(DEMOCRACY SPEAKS) — With the resignation of Prime Minister Hailemariam Desalegn and the appointment of Abiy Ahmed in April of 2018, Ethiopia has embarked on a historic political transition. Since coming to power, Prime Minister Abiy announced a series of sweeping political, electoral, and diplomatic reforms that have the potential to spur remarkable change in Ethiopia’s democratic trajectory.
However, significant obstacles must be overcome if these reforms are to encourage lasting change.
The Ethiopian People’s Revolutionary Democratic Front (EPRDF) has been Ethiopia’s ruling autocratic party since 1991. Historically, the ERPDF suppressed dissent and presided over profound economic and political disparities within society. Popular frustration came to a head after the contested 2015 elections, when the EPRDF won every seat in parliament. Widespread unrest ensued and continued into 2018. This turmoil only subsided when EPRDF leadership was forced to usher in a new head of state.
Although Abiy Ahmed came from the ranks of the EPRDF, his sweeping reforms and call for “medemer” or “coming together” inspired praise and “Abiy mania” among the international community and Ethiopians alike. In his first year as Prime Minister, Abiy took swift action to make Ethiopia’s political landscape more inclusive and accountable. This included reestablishing diplomatic ties with Eritrea after decades of conflict, releasing thousands of political prisoners, appointing a cabinet comprised of 50 percent women, and promising free and fair elections in 2020.
PM Abiy and his inner circle not only took quick action to promote inclusivity, but also committed to long-term institutional reforms that promote Ethiopia’s democratic sustainability. PM Abiy established a Legal and Justice Advisory Council to revise Ethiopia’s repressive laws on media, political parties and civil society, which stymied political competition and dissent. Furthermore, an overhaul of the National Election Board of Ethiopia (NEBE), notable for its validation of Ethiopia’s rigged elections, is also underway.
With the reforms and Abiy’s promise of free and fair elections in 2020, many international actors are aiming to reengage with Ethiopia in the democracy and governance sphere. As a beacon of hope in an otherwise democratically declining East Africa, Ethiopia presents a historic opportunity to not only positively influence the region but inspire democratic sentiment around the world. As a result, the pressure on Ethiopia to successfully transition from one-party rule to a competitive and accountable political landscape is quite high.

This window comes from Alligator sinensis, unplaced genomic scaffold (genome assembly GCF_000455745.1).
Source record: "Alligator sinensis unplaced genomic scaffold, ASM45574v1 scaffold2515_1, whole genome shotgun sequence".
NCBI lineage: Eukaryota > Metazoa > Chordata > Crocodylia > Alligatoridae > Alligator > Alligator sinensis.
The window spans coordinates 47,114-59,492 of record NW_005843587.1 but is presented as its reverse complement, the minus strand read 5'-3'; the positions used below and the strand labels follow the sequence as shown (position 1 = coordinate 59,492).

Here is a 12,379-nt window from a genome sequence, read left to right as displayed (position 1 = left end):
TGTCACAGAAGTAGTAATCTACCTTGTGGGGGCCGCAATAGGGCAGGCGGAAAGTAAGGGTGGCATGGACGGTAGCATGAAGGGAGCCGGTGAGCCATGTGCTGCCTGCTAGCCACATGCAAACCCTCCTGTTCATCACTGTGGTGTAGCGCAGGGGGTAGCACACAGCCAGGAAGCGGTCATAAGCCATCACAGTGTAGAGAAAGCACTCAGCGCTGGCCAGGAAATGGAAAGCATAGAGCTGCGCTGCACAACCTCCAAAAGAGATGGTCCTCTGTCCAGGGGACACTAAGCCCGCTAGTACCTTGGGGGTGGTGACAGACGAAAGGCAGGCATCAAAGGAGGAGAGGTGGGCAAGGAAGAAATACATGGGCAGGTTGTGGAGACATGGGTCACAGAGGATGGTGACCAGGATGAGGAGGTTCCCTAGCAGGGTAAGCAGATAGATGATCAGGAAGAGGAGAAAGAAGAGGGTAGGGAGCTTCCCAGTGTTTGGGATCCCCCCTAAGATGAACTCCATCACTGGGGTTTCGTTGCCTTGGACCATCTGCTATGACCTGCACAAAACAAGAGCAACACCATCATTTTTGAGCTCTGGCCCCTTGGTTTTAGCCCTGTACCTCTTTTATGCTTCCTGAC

But Ethiopia’s shining future is not without potential threats.
Decades of political repression left ethnic tensions and corruption to fester underneath the surface. As of 2018, Ethiopia had more than a million new conflict-driven internally displaced persons (IDPs). These conflicts occurred mostly along the lines of geographic ethnic divisions, and many of these IDPs have yet to return to their homes out of fear for their safety. The mobilization of ethnic paramilitary groups and rise in hate speech has further fueled Ethiopia’s IDP crisis.
Additionally, key democratic institutions integral to free and fair elections were virtually decimated under draconian laws. As a result, independent media outlets and the country’s nascent civil society remain severely constrained. Outlets for communication and citizen engagement are very limited, posing significant threats to the perceived legitimacy of an already fragile government and its reforms. The high expectations prompted by Abiy’s quick actions could fall victim to disillusionment as the long process of building up democratic institutions proceeds.
Other urgent questions also remain. When will the government conduct a new census that is meant to redistrict voters? Can free and fair elections realistically occur in 2020, and what would be the process to postpone them? What is the future of IDPs and their ability to vote in upcoming elections?
Complicated questions and old grievances will take time to iron out. Ethiopia’s transition is unlikely to occur in a quick, seamless and straightforward ascent into liberal democracy. However, key reforms such as the new civil society law, which lifts foreign funding restrictions for local groups working in democracy and human rights, offers a new window of opportunity for the international community to assist in that process. As a result, the critical time for international engagement is now, and will require thoughtful and innovative intervention if Ethiopia’s momentous transition is to remain truly Ethiopian-driven and lasting.
Organizations like IRI can work with Ethiopians and the international community to support and empower crucial components of a healthy democracy, such as a strong civil society, in order to revitalize civic space and strengthen institutions. Assisting Ethiopia’s democratic stability would also reinforce the country’s strategic role in advancing regional peace and security as well as economic growth, which are key interests the U.S. and its allies. With more than 30 years of experience working on governance and democracy worldwide, IRI is positioned to support Ethiopians in this transitional period and ensure that changes are sustainable, freedom of speech and expression is protected, and government reflects the will of the people.